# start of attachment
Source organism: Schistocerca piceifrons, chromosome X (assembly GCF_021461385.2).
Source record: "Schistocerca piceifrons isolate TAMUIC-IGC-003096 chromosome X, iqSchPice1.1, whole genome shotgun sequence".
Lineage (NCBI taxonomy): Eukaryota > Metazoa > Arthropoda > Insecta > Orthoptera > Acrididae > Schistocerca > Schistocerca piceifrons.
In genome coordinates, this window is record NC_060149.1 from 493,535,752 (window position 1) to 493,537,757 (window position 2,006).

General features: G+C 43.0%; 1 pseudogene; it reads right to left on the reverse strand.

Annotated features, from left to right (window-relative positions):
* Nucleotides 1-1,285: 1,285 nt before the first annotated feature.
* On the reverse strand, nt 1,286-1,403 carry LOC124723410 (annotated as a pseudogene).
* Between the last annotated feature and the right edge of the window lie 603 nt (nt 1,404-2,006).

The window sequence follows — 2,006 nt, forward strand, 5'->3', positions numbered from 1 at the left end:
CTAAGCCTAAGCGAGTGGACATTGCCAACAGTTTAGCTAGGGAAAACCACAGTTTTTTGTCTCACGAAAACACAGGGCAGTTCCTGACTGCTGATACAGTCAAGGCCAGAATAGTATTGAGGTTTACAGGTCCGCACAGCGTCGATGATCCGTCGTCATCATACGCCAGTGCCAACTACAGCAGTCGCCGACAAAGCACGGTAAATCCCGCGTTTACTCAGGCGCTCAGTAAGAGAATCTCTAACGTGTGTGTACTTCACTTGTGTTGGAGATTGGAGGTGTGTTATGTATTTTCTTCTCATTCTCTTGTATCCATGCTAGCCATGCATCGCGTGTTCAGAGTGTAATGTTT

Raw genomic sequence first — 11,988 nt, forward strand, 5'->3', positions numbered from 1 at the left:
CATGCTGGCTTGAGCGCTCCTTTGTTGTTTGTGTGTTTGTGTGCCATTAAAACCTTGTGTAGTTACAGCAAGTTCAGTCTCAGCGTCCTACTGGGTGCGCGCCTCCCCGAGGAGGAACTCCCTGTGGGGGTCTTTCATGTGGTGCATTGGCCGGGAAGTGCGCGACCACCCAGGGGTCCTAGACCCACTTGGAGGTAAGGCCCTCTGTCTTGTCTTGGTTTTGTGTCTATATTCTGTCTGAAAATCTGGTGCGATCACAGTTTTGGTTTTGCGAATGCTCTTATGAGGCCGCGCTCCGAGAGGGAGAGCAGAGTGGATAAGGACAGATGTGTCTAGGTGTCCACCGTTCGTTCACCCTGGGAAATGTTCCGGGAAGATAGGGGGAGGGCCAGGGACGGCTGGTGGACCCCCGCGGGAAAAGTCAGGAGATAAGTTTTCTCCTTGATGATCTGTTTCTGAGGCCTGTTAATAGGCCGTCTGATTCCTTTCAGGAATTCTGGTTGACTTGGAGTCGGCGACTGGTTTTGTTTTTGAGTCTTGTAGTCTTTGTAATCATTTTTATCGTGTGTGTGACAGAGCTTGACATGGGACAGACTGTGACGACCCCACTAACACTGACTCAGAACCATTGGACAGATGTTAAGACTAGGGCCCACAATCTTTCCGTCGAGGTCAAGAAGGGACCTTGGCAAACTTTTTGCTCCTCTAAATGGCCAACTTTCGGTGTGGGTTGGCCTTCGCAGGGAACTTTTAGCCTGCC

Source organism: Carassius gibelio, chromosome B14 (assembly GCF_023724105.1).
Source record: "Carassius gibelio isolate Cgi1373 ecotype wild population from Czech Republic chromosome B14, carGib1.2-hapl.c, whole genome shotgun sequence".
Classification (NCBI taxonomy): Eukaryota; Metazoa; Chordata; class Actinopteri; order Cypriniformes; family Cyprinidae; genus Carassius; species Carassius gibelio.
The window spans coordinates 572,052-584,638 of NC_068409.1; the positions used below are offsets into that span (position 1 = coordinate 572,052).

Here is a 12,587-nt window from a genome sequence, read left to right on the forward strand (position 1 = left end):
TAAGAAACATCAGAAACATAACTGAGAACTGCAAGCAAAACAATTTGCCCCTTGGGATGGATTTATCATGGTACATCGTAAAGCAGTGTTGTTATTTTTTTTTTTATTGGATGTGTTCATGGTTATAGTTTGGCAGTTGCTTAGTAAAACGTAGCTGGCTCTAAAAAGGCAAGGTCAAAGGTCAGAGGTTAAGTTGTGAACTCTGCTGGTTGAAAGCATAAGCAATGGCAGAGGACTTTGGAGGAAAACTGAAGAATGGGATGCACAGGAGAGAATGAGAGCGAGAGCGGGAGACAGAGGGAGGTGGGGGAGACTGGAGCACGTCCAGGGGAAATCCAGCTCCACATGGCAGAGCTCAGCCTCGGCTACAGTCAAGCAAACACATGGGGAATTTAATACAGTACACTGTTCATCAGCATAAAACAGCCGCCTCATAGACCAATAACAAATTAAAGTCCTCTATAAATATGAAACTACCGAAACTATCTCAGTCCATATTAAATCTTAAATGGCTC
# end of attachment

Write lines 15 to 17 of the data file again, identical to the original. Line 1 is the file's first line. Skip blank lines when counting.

Source record: "Carassius gibelio isolate Cgi1373 ecotype wild population from Czech Republic chromosome B14, carGib1.2-hapl.c, whole genome shotgun sequence".
Classification (NCBI taxonomy): Eukaryota; Metazoa; Chordata; class Actinopteri; order Cypriniformes; family Cyprinidae; genus Carassius; species Carassius gibelio.
The window spans coordinates 572,052-584,638 of NC_068409.1; the positions used below are offsets into that span (position 1 = coordinate 572,052).